Thursday, April 30, 2015

Regular Tyson chicken donation provides critical source of protein

Protein is a core item that the Greater Chicago Food Depository offers to its member agencies. But, because of increasing prices, it is one of the more difficult items for the Food Depository to obtain. However, a generous recurring donation from Tyson Foods, Inc. has made chicken more available to our network that serves hungry men, women and children in our community.

Since December 2012, Tyson has donated more than 682,000 pounds of chicken leg quarters to the Food Depository. The chicken, which is distributed at children’s programs in addition to pantries, soup kitchens and shelters, is an important part of the Food Depository’s response to hunger.

“For the 1 in 6 people in Cook County turning to the Food Depository’s network each year, chicken is often a luxury that families cannot afford,” said Gerry Maguire, Food Depository vice president of supply chain. “Tyson’s donations ensure that food insecure families will have access to more high-quality protein throughout our community.”

“Tyson is extremely proud of the continued impact our donations make for struggling households served by the Greater Chicago Food Depository,” said Greg Lancelot, VP Sales and Marketing Tyson Foods McDonald’s Business Unit. “As a food company, we believe that nobody should go hungry and that is why we are committed to the fight against hunger in our communities.”

Since the donations began, more than 100 member agencies have received the chicken at no cost. One such agency, a women’s shelter Humboldt Park, recently received eight cases of the product.

“We have about 25 women at the shelter at any given time,” said Ethel Johnson, a volunteer at Leslie’s Place. “Chicken is a nutritious product and our residents really enjoy it.”

Leslie’s Place serves breakfast, lunch and dinner to residents every day, so a variety of protein is important.

“We use the chicken in meals at least once a day,” Ethel said. “We really need it.”

In addition to recurring chicken donations, Tyson generously contributed $100,000 to the Food Depository’s hunger relief initiatives this year and is a Premier Sponsor of the 30th Annual Hunger Walk on Saturday, June 20.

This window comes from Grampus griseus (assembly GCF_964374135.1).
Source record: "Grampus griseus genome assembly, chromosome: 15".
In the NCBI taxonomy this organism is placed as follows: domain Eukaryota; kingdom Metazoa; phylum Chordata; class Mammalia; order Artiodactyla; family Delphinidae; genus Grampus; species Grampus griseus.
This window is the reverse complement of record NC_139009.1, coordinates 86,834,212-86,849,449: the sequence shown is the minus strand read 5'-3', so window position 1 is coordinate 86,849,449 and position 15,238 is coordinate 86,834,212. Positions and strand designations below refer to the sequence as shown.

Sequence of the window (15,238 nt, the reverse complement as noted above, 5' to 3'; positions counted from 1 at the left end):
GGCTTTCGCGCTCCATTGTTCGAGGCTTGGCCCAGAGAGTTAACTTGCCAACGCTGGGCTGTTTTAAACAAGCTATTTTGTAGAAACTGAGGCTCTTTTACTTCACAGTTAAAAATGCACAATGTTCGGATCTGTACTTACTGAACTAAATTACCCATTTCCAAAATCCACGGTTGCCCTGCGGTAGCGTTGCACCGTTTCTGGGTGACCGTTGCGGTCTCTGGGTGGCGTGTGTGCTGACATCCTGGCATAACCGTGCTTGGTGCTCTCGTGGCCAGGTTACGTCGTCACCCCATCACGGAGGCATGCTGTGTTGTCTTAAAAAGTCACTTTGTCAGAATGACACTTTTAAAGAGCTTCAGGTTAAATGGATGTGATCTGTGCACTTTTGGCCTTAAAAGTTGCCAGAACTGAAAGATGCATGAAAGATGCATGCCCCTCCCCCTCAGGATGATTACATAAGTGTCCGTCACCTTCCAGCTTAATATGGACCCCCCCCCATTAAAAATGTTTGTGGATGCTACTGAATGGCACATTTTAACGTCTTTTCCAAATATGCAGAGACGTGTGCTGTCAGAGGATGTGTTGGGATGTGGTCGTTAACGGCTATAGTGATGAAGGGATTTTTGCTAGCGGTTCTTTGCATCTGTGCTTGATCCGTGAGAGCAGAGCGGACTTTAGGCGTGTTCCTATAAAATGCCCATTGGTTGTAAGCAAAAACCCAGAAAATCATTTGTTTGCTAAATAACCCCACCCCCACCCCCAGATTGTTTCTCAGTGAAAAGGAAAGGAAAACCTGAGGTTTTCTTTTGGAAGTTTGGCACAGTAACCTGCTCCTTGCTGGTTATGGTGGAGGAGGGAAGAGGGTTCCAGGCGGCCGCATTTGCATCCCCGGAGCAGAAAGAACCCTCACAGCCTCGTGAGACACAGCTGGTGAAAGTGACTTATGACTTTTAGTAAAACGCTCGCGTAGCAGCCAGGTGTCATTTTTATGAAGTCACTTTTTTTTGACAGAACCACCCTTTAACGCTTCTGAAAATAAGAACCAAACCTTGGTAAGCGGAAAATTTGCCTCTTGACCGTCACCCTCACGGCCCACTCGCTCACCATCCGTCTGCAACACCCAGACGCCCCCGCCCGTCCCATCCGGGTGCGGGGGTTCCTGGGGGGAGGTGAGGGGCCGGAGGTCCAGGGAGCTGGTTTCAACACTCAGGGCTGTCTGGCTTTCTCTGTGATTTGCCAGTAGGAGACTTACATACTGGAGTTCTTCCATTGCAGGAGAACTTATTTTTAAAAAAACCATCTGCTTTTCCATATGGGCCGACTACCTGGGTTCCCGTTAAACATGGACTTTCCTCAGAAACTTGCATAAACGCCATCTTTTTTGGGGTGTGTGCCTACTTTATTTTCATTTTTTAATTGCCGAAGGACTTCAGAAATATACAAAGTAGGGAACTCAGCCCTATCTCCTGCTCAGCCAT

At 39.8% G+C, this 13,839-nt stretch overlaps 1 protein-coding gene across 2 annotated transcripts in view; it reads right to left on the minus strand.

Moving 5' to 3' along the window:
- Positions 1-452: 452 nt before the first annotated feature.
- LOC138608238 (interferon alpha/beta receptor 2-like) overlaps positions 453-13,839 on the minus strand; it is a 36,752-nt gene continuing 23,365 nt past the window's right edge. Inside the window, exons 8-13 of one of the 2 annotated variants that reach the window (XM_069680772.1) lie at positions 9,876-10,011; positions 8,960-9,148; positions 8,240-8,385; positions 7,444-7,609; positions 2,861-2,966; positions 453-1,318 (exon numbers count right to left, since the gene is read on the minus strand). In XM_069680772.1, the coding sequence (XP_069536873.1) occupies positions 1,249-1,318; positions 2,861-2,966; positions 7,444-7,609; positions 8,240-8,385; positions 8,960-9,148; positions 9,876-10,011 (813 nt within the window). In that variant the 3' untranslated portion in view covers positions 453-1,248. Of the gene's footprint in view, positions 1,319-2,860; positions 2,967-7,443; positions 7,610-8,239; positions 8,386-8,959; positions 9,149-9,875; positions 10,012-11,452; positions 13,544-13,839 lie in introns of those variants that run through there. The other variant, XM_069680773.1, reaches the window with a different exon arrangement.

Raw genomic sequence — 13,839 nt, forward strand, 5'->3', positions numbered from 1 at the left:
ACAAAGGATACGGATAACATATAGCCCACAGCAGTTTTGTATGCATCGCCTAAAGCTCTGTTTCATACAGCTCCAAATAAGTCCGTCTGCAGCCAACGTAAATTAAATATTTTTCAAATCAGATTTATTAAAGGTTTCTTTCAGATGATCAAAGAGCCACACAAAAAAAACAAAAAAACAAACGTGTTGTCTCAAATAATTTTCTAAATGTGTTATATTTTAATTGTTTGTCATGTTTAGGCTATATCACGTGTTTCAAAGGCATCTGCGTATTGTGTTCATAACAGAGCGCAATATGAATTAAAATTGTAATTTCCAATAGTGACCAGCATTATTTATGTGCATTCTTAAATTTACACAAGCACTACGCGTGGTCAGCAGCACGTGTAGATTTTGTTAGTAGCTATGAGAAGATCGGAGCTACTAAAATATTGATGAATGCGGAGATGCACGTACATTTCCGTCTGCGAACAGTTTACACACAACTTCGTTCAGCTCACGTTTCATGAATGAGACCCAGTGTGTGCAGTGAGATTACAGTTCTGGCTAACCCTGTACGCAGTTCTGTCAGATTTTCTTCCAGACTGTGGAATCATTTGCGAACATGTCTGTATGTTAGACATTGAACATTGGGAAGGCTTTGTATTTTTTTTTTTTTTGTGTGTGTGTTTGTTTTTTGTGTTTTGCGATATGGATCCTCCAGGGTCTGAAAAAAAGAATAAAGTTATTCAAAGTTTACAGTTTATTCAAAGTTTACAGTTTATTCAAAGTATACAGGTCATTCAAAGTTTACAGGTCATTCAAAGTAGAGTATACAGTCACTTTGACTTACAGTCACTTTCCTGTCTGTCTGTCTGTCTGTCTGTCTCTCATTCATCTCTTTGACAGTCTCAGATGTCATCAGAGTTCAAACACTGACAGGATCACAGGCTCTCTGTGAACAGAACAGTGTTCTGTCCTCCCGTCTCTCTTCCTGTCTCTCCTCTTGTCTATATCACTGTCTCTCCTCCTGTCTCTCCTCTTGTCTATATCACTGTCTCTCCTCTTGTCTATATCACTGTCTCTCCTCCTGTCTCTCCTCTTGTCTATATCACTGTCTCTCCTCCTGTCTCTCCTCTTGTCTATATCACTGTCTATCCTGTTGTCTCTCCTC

For more information about food industry donations, visit

Friday, April 10, 2015

The 1 in 5: Meeting the need year-round

A child receives lunch at Casa Juan Diego in Pilsen.
For the Kids Cafe at Casa Juan Diego in Pilsen, there is no spring break.

Even when Chicago Public Schools close for a week in April, the Greater Chicago Food Depository program stays open. It’s indicative of the need among children in the community.

“We want to make sure that children have a meal and a place to go,” said Amanda Yepez, the Kids Cafe coordinator. “We know there’s a need here. Many of these families are struggling to survive.”

During the school year, the Kids Cafe serves meals to approximately 50 children each day. Many of the children in Pilsen come from families in which both parents work, but healthy food is still difficult to afford.

“We’re able to provide these children with a healthy, well-balanced meal,” Amanda said. “Families are having trouble paying bills and rent and everything and can’t afford that for their children.”

Casa Juan Diego doesn’t just stay open during spring break. When school ends in June, they become a summer meal site.

“I’d say the need is almost greater during the summer,” said Ricardo Marines, Casa Juan Diego’s assistant director.

This summer, Ricardo expects to serve nearly 100 children per day at the Kids Cafe.

“Most of the time, kids come to our center during the summer without having breakfast or lunch,” he said.

Casa Juan Diego is just one of many children’s meal sites sponsored by the Food Depository during the summer. Programs like Kids Cafes and the Lunch Bus, which delivers meals to children at 21 sites per day, help bridge the gap for children who were receiving free or reduced-price breakfast and lunch at school during the year but no longer have access to those meals.

For Ricardo, the philosophy is simple.

“Whether it’s winter, spring or summer, we want to make sure we have a place – and a meal – for these children.”